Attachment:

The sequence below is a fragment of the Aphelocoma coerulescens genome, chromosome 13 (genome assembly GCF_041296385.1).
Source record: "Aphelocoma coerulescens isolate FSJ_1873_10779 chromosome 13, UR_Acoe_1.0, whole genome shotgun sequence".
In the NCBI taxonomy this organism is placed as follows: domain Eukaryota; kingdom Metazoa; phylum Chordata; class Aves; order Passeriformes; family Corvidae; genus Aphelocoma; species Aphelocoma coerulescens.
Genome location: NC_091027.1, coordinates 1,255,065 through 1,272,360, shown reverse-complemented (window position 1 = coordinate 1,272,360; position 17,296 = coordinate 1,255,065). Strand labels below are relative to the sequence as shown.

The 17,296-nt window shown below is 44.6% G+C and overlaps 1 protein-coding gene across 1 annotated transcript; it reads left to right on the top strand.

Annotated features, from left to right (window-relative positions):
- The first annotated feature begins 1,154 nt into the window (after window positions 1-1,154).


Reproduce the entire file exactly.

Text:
The sequence below is a fragment of the Aphelocoma coerulescens genome, chromosome 13 (genome assembly GCF_041296385.1).
Source record: "Aphelocoma coerulescens isolate FSJ_1873_10779 chromosome 13, UR_Acoe_1.0, whole genome shotgun sequence".
In the NCBI taxonomy this organism is placed as follows: domain Eukaryota; kingdom Metazoa; phylum Chordata; class Aves; order Passeriformes; family Corvidae; genus Aphelocoma; species Aphelocoma coerulescens.
Genome location: NC_091027.1, coordinates 1,255,065 through 1,272,360, shown reverse-complemented (window position 1 = coordinate 1,272,360; position 17,296 = coordinate 1,255,065). Strand labels below are relative to the sequence as shown.

The 17,296-nt window shown below is 44.6% G+C and overlaps 1 protein-coding gene across 1 annotated transcript; it reads left to right on the top strand.

Annotated features, from left to right (window-relative positions):
- The first annotated feature begins 1,154 nt into the window (after window positions 1-1,154).